Police today described the conditions at the Pike River coal mine as volatile.
Tasman District Commander, Superintendent Gary Knowles said, while flames were no longer visible at the vent, conditions inside the mine were still extremely dangerous and any attempt at a recovery operation was a long way off.
"Even if there is no flame for a period, conditions remain volatile.
"We know the mine is extremely hot - in the range of 600degC. Despite the GAG operating for more than a week now we know there is still oxygen getting into the mine and the risk of further combustion still exists. Our experience to date shows the environment can change very quickly."
Superintendent Knowles said work was progressing to analyse the risks associated with putting a cap on the vent.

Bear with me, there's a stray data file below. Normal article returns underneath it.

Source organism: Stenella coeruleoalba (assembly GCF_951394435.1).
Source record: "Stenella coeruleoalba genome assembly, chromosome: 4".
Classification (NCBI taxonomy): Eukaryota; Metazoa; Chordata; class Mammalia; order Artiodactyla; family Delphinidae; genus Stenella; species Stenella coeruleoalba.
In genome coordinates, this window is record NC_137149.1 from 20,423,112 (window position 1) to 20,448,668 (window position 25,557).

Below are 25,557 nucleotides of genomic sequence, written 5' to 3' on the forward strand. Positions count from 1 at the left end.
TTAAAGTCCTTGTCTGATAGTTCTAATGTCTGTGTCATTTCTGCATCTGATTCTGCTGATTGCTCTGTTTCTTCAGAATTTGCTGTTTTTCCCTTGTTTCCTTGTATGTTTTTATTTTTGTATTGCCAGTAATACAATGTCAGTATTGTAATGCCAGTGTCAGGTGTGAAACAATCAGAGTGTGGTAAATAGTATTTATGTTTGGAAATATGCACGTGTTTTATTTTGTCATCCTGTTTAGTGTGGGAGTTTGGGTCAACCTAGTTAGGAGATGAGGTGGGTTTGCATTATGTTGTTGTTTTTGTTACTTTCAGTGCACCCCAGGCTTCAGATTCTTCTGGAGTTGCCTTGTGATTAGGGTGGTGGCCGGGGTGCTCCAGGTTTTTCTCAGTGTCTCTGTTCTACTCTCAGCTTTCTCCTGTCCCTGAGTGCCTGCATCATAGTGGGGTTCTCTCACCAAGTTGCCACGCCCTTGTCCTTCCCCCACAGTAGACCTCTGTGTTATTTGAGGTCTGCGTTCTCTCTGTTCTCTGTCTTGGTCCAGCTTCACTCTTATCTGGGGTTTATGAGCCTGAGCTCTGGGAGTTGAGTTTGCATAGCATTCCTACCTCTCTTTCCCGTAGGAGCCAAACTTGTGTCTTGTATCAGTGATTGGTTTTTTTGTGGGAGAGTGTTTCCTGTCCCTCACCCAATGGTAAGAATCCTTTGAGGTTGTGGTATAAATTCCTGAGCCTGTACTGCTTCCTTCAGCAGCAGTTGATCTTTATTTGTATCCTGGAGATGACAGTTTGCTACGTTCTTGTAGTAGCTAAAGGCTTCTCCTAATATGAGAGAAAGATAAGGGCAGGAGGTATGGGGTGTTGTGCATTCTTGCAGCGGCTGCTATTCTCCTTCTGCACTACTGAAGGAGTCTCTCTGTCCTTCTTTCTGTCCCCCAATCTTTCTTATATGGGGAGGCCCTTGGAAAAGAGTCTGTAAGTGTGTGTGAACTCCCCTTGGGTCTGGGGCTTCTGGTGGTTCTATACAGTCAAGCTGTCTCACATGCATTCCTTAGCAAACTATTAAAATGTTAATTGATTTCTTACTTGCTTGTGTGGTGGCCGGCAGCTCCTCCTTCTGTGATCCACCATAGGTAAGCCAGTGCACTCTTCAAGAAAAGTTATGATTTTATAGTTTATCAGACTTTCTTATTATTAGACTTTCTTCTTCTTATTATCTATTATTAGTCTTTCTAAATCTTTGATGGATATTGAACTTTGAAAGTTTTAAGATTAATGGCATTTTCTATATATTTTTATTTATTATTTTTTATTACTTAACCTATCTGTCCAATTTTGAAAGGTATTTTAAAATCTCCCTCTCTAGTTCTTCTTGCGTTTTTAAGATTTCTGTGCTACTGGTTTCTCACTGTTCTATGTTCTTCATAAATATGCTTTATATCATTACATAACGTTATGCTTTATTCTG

"One of the new risks identified is that capping could cause the GAG to stall and expert advice indicates that would likely prompt further explosions.
"Despite no flames being visible at the vent there is still a significant quantity of gas escaping, which poses a huge risk to helicopters flying overhead."
Superintendent Knowles said the next phase would involve using nitrogen-generating equipment to pump the gas into the mine in an attempt to lower the temperature. Machines capable of doing this are available in New Zealand and Australia, and assessments are being carried out as to whether either of these could be operated at the site.
"The situation remains the same. All of the evidence to hand confirms this would be an extremely high-risk operation."